- Life is Beautiful music festival, in obtaining summary judgement in a trademark and copyright infringement suit over rights to the phrase “Life is Beautiful” and “splashed paint heart designs.”
- An Italian high-fashion brand, in strategizing a potential trademark action adverse to a rival brand using trade dress featuring design elements resembling our client’s marks.
- The Walt Disney Company: Clarifying “substantial similarity” copyright law
Munger, Tolles & Olson scored an important victory in defending The Walt Disney Company and Pixar against copyright infringement claims related to the motion picture Inside Out. The lawsuit, Daniels v. Walt Disney Co., was brought by a child development expert alleging that her characters, The Moodsters, were infringed by the central characters in Inside Out – anthropomorphized emotions that reside in the mind of an eleven-year-old girl.
Days after partner Erin J. Cox argued the merits of Disney’s motion to dismiss before the U.S. District for the Central District of California, the court granted the motion and dismissed the infringement claims, ruling that the plaintiff’s little-known set of characters do not meet the Ninth Circuit test for independent copyright protection of a character, and that the plaintiff’s public disclosure of her idea for the characters prevented the formation of any implied contract to support an idea theft claim. Unlike especially distinctive characters worthy of copyright protection, the court ruled that The Moodsters were not sufficiently delineated or recognizable as the same characters wherever they appeared.
After the plaintiff filed an amended complaint reasserting the copyright claims, the court granted Disney-Pixar’s second motion to dismiss, this time dismissing the case with prejudice. The plaintiff appealed to the Ninth Circuit, where Ms. Cox led the written briefing before the appellate court.
The Ninth Circuit affirmed the decision in March 2020. Writing for the court, Judge Margaret M. McKeown explained that The Moodsters, unlike Godzilla, James Bond or the Batmobile, lacked “identifiable and consistent character traits and attributes across iterations” were “not especially distinctive,” and had no “unique elements of expression.” A leading treatise on copyright has described the decision as “a master class in character copyright law.”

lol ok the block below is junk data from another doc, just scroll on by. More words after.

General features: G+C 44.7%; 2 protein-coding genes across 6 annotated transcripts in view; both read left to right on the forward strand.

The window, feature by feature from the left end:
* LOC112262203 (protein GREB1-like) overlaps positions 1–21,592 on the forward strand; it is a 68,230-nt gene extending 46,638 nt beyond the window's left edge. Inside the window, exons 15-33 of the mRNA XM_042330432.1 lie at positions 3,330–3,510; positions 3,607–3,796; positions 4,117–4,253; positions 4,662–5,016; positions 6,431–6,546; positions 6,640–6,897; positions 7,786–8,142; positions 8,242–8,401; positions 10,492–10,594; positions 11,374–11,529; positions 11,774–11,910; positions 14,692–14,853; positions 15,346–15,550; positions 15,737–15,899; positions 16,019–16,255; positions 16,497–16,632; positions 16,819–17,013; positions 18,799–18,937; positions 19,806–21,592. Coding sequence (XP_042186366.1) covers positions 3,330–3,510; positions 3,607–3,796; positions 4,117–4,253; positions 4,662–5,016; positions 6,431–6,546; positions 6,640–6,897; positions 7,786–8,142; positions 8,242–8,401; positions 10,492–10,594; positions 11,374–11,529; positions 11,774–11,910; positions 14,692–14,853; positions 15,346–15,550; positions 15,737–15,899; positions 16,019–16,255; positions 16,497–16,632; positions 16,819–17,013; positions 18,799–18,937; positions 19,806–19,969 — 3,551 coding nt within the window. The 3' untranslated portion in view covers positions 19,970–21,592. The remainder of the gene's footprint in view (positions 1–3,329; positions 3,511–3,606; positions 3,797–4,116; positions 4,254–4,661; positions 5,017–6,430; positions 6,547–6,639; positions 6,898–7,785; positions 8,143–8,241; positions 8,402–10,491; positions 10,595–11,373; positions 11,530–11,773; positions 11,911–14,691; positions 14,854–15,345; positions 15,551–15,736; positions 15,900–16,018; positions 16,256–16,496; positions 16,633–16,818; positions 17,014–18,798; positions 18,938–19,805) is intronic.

After the Ninth Circuit denied plaintiff’s petition for rehearing en banc, plaintiff filed a petition for certiorari to the U.S. Supreme Court, joined by two amici. In January 2021, the court denied certiorari.
Media Coverage: 9th Circ. Says Disney Copyright Accuser Is No Godzilla
- Multiple Film Studios: Shutting down an illegal streaming service
Munger, Tolles & Olson represents the Alliance for Creativity and Entertainment (ACE) and its members, Disney, Warner Bros. Sony Pictures, Paramount, NBCUniversal, Netflix and Amazon in a massive copyright infringement and breach of contract lawsuit filed in July 2021 against a recidivist infringer Jason Tusa, for running serial infringing subscription streaming platforms: Area 51, Singularity Media, Digital Unicorn Media, and Altered Carbon. After settling with ACE and agreeing to never again launch an infringing streaming service, Tusa did just that, seeking to conceal his involvement.
The new lawsuit, filed in the U.S. District Court for Central California, took aim at Tusa personally for direct copyright infringement, knowingly and materially contributing to the infringement of copyrighted works, intentional copyright infringement, and breach of contract, and sought preliminary and permanent injunctions to shut down the streaming services. This included taking control of the Altered Carbon’s domains and impounding Tusa’s hardware and any documents related to the infringement, as well as statutory damages of up to $150,000 per infringed work.
The Court granted the motion for a preliminary injunction in August 2021 and awarded default judgment and damages shortly thereafter.